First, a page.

(W)holy, (W)holy, (W)holy: Health, Healing and Wholeness – July 2024

“Very truly, I tell you, when you were younger, you used to fasten your own belt and to go wherever you wished. But when you grow old, you will stretch out your hands, and someone else will fasten a belt around you and take you where you do not wish to go.”  John 21:18

Jesus is telling Peter what to expect in the future, that he too will face the kind of fate that Jesus did. Peter, the impetuous disciple, needed to accept the sobering reality of what it means to be a follower of Christ. Whenever I read it, this verse also speaks to me of the sacrifices that we sometimes have to make as we grow older. <!–split–>

No one wants to find themselves in the situation in which they are dependent upon others for their daily activities. That is why it is so difficult to make the decision of whether or not we should give up driving.

Please understand that getting older does not automatically turn one into a bad driver, however, sometimes physical limitations can make it more challenging. Stiffening in joints may make it more difficult to turn your head side-to-side to watch for on-coming traffic, to accelerate and brake. They can also make it uncomfortable for our hands to grip the steering wheel. Reflexes are slower, and vision problems such as glaucoma, macular degeneration, or cataracts make it more difficult to respond to the glare of on-coming headlights, street lights, or bright sunlight, and sometimes limit our peripheral vision.

We can compensate for some of these age-related conditions by carefully planning ahead: driving during the daytime; keeping to familiar streets; taking routes that avoid risky traffic spots, such as left turns and on-off ramps; not driving when we are stressed or tired; leaving at least two car lengths between our vehicle and the one in front of us; and keeping our headlights on at all times. Regardless of age, we should all wear a safety belt and stay off the cell phone when behind the wheel! Consider taking a driving refresher course (contact AAA or AARP) – in fact, by doing so, you may receive a discount on your car insurance (depending on your carrier and policy).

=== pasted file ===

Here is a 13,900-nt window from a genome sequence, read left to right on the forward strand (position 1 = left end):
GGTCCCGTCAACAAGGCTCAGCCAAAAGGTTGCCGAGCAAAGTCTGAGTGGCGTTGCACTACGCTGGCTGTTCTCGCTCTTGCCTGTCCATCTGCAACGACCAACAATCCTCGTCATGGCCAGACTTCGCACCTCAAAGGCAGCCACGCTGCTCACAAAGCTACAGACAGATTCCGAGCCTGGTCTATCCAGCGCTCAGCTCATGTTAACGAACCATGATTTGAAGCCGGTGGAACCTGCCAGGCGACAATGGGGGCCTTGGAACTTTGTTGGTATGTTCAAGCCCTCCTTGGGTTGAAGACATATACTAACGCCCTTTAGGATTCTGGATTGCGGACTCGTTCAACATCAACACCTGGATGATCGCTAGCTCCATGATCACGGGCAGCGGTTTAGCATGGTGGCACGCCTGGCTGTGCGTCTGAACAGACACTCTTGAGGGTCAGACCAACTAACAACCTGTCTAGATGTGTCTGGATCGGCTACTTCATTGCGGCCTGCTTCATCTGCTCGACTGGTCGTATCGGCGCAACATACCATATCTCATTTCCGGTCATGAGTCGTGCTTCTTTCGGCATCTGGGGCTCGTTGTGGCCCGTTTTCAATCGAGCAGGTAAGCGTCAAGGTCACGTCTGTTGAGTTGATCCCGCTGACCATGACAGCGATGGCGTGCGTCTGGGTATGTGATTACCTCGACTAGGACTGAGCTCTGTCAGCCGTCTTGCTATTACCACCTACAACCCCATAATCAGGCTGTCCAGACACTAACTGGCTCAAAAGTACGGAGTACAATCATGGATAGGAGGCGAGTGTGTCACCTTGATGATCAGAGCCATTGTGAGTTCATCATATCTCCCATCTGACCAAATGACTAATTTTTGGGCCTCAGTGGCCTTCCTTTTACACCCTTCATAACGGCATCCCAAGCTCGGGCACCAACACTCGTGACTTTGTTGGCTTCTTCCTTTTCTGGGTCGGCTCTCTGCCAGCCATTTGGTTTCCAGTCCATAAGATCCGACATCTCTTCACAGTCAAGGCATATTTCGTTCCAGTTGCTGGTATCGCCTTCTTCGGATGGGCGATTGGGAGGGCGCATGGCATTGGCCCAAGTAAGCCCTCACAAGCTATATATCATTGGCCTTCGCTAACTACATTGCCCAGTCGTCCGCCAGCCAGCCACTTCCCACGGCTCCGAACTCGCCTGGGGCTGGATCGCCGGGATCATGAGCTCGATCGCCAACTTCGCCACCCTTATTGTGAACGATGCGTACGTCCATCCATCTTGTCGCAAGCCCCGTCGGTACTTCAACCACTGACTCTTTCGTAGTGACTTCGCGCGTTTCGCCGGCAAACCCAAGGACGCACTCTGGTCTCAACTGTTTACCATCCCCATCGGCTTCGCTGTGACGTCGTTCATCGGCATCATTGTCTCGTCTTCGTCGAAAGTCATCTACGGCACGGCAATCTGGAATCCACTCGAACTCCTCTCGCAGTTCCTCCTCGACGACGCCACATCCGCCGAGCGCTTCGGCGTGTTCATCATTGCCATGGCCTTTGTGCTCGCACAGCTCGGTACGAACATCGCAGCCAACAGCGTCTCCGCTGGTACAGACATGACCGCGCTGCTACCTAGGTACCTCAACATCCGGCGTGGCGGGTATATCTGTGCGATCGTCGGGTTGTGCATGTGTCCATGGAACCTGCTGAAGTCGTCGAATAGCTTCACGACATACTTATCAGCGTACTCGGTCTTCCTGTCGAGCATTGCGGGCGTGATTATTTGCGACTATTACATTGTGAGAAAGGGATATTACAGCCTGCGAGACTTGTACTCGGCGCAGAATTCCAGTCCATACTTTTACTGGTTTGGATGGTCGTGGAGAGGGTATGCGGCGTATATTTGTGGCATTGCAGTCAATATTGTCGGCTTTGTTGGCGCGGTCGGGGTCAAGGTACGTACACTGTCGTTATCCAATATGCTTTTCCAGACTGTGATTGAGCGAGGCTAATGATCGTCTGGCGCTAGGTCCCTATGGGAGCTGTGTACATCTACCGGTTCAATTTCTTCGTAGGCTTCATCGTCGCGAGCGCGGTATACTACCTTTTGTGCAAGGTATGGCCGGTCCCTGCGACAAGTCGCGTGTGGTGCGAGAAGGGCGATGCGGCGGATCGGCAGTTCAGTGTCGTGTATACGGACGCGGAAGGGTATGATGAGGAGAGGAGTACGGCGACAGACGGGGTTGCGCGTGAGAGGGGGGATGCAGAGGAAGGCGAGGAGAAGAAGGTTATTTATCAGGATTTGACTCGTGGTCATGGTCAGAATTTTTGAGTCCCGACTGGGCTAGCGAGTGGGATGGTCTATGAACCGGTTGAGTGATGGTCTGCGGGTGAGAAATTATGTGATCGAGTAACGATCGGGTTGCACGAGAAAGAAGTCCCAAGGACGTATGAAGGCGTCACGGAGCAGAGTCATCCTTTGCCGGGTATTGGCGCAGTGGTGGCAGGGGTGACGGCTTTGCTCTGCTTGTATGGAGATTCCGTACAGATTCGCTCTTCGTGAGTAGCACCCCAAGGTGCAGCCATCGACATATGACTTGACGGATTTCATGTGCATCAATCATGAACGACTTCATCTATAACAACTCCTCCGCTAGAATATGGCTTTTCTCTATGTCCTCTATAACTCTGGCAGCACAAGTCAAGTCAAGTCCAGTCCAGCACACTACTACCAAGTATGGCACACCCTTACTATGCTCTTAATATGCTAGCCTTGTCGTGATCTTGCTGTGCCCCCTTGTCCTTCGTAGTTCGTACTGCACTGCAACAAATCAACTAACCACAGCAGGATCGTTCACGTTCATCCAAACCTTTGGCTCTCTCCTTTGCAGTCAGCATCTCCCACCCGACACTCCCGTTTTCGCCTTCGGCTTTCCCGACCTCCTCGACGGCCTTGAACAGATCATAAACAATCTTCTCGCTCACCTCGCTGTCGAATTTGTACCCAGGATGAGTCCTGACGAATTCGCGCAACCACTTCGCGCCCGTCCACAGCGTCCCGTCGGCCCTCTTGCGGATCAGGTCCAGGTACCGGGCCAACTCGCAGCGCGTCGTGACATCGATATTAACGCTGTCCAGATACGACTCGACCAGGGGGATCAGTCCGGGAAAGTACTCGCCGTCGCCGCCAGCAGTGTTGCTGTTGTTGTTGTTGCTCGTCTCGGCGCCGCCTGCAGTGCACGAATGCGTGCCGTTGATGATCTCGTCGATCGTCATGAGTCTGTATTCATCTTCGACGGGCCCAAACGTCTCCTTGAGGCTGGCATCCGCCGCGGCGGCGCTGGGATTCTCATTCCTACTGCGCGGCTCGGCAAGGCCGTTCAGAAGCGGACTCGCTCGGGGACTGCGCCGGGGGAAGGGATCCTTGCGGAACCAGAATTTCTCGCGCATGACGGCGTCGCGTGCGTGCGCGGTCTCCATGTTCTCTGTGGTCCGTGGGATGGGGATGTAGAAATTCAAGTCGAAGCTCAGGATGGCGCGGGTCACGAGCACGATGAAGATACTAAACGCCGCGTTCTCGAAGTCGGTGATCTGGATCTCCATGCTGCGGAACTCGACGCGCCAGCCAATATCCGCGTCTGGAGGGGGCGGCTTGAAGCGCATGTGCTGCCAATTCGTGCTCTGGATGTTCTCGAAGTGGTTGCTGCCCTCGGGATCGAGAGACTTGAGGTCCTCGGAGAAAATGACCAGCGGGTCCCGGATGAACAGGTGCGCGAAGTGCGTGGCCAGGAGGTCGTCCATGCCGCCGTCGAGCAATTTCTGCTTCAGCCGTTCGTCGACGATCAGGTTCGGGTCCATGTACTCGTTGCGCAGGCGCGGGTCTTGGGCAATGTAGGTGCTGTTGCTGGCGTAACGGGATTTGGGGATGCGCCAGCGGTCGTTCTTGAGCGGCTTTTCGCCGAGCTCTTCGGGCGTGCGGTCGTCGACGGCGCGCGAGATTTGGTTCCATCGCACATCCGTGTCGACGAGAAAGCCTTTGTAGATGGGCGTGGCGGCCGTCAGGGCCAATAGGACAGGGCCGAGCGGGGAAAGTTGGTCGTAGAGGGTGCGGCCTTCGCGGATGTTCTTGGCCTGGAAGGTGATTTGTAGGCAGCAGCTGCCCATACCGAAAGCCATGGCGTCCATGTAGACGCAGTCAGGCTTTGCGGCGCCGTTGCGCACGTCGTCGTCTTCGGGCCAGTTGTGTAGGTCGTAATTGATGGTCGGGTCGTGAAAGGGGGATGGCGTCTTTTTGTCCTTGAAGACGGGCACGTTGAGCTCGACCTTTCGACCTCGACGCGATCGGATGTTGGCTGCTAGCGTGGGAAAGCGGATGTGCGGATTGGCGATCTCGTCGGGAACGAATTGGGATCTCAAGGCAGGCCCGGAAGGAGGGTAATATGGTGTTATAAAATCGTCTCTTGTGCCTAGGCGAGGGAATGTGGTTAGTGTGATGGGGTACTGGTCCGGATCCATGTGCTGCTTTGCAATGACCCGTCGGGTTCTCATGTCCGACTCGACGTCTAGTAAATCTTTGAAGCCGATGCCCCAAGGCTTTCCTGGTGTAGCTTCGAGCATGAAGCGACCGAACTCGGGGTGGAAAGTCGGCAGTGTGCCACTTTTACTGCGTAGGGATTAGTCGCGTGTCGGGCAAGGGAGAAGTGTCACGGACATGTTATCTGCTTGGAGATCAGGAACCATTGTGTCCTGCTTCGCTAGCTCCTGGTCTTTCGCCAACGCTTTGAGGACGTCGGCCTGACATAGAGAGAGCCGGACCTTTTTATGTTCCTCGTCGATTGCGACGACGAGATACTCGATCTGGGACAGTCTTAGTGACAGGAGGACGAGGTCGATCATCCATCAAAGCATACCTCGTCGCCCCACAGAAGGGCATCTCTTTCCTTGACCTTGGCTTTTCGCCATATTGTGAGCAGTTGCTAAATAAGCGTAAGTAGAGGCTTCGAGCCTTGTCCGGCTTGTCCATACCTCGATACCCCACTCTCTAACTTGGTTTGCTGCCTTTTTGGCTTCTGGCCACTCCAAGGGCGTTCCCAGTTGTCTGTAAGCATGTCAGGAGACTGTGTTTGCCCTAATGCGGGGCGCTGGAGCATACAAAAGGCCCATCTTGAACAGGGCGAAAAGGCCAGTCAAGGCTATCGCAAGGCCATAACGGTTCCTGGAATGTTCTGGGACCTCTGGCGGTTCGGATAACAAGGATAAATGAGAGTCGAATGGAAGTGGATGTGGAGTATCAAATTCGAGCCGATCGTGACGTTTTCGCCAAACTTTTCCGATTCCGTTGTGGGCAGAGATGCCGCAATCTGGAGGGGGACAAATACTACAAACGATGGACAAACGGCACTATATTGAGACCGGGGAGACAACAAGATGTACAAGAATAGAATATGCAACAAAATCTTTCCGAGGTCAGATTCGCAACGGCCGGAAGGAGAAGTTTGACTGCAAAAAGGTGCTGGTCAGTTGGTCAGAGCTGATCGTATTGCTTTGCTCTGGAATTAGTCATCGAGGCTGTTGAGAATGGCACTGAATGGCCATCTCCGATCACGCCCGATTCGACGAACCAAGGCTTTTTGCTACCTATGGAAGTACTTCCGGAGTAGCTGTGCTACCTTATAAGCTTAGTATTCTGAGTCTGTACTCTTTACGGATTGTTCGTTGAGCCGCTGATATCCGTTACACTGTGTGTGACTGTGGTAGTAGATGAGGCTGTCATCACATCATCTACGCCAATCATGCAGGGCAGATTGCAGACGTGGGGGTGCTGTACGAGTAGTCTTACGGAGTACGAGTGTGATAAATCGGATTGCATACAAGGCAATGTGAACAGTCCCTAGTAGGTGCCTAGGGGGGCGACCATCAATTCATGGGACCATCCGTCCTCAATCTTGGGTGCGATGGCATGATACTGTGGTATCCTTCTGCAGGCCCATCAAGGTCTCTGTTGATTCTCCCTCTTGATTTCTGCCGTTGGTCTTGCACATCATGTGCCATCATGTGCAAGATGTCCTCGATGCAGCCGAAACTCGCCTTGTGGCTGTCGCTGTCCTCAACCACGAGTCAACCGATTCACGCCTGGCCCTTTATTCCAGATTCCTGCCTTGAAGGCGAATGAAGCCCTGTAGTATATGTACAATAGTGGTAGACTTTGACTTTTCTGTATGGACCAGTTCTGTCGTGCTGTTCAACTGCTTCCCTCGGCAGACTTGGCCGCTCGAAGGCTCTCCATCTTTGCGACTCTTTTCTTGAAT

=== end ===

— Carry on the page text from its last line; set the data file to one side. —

But when should we hand over our keys? AARP (aarp.org/families/driver safety) proposes the following warning signs as indicators that we should either limit, or stop driving either temporarily or permanently (one or more):

  • feeling uncomfortable and nervous or fearful while driving.
  • dents and scrapes on the car or on fences, mailboxes, garage doors, curbs, etc.
  • difficulty staying in the lane of traffic.
  • getting lost – particularly in familiar areas.
  • trouble paying attention to signals, road signs, cones and barrels, and pavement markings.
  • slower response to unexpected situations (animals crossing, road construction, people walking/running)
  • medical conditions or medications that may affect safe driving (ex. untreated sleep apnea, diabetes, stroke)
  • difficulty judging gaps in traffic at intersections and on-off-ramps
  • drivers frequently honking at you
  • friends or relatives no longer willing to ride with you
  • difficulty seeing the sides of the road when looking ahead (peripheral vision)
  • easily distracted; hard time concentrating
  • hard time looking over shoulders while backing up or changing lanes
  • frequent traffic tickets or “warnings”; driving through red lights
  • friends/loved ones expressing concern about our driving
  • frequent “near misses/close calls”

None of us wants to feel that we must surrender our freedom to be an active participant in society, however, we also need to be realistic regarding our safety, and the safety of others when we get behind the wheel. We can still be productive and enjoy a full life without driving. It takes some planning, and some sacrifice on our part. Don’t wait; begin to explore other options now. You may be surprised. The money spent on maintaining a car may go a long way toward paying someone to drive for us!

Summer Blessings!    — Kara Ade, Parish Nurse